The problem with modern circuits is that off line the track is so dirty, e.g. Abu Dhabi, Bahrain – compare that it with Magny Cours, the straight before the hairpin is conducive to overtaking.

    To increase overtaking the cars need to have the same downforce in the dry as they do in the wet – simple. Also, if the braking distances are reduced – by using less powerful, standardised brakes, then overtaking will be on the up.

  10. Get rid of double diffusers and increase braking distance!!

  11. Ronman said on 10th November 2009, 13:39

    in essence it is the car design and the huge aerodynamic grip that is at fault…. but…

    Today, GP2 races are funner on the same tracks as F1… hummm not so interesting.. if F1 wants to become as action packed as GP2, i think they need to design better tracks if they want F1 cars to remain as they are aerodynamically, but then if that is to change, what would the difference be between GP2 and F1? ok then, lets dump F1 and produce GT1… essentially GT2 designs with F1 engines…. that could solve the problem…

  12. Racin Rob said on 10th November 2009, 14:00

    Like I’ve said before,

    Give the cars a standard aero floor a la champcar.

    Limit the number of wing elements allowed.

    give them BIG fat slicks in the rear like the early 90s.

    Take away carbon brakes.

    Allow the cars more horsepower.

    You’d be left with more mechanically dependent cars that would be faster on the straights but slower in the corners. Creating longer braking zones that allow the drivers better opportunites to pass…..while also allowing the cars to follow each other closer becasue they are less aero dependent.

    The tracks could use a little tweaking also…chicanes are a waste of asphalt.

    Just my thoughts on it anyway.

  13. Icthyes said on 10th November 2009, 14:21

    Mainly cars, sometimes track (like the modification to Barcelona’s final sector; that chicane ruined any chance of overtaking there).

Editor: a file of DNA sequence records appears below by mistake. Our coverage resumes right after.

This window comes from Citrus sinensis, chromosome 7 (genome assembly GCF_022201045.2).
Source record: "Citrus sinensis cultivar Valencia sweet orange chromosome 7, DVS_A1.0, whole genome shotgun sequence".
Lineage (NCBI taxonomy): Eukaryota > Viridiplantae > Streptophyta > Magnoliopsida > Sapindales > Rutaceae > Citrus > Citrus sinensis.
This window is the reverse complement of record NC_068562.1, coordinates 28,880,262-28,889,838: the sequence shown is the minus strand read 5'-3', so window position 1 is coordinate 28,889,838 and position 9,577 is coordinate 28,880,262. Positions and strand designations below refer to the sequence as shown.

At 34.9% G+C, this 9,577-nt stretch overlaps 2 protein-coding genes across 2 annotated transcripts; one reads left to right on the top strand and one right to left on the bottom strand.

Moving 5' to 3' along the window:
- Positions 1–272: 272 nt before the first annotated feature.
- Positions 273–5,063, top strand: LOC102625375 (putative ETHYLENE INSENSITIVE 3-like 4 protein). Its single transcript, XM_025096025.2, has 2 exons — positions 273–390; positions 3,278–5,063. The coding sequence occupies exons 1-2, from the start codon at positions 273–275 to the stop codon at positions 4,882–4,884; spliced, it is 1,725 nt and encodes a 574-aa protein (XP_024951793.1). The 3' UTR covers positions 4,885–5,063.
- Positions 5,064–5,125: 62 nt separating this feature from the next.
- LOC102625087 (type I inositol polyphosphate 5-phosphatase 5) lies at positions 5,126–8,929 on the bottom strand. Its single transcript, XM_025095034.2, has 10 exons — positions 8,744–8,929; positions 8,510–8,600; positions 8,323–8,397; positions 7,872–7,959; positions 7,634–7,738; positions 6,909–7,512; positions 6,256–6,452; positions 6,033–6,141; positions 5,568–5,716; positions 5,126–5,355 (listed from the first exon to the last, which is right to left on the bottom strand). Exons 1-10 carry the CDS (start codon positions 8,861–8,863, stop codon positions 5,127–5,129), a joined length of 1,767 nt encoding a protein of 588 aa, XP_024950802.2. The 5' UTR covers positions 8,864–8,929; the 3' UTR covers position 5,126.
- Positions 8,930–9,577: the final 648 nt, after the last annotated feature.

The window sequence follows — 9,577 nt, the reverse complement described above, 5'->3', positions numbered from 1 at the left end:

Call my cynical, but I’m not surprised it’s the guys working on the cars who claim it isn’t the cars’ fault. They want open aero regulations to show off their talent and make themselves indispensable to the team, and command big salaries.

    Reduce the aero from the bodywork, have simply wings (we can even go back to pre-2009 style wings when this is done), open up the underneath for limited, safe development. Do this to the effect of lowering overall downforce, and then increase the size of the tyres to bring it back up again. Or the other way around, so the drivers aren’t so dependant on tyre peformance!

    It is also partly the drivers. How many times have we heard Kimi say “I waited until the first stop to pass”? Vettel too seems shy of overtaking. The likes of Hamilton, Button, and Kobayashi should be rewarded for having a go.

  14. I’d like to add something else – Keith has mentioned this previously.

    The ability of F1 drivers to simply drive people off the road and force them to back off is a classic example. Per example Webber’s “robust” defending of his line in Brazil should not have been allowed. Same for Kobayashi in Brazil on Nakajima. If you actually give the drivers a chance to get alongside then we’ll see more happening.

    I consider Webber’s safety stance a bit weird as his “robust” defending against Rakkionen resulted in Sutil, Trulli & Alonso all crashing.

  15. I voted 50/50 however I feel that the interference by the stewards also makes a difference. As so many overtakes result in a penalty now that it may deter some drivers from attempting an overtake and just hope they can jump them in the pits or force them into a mistake :(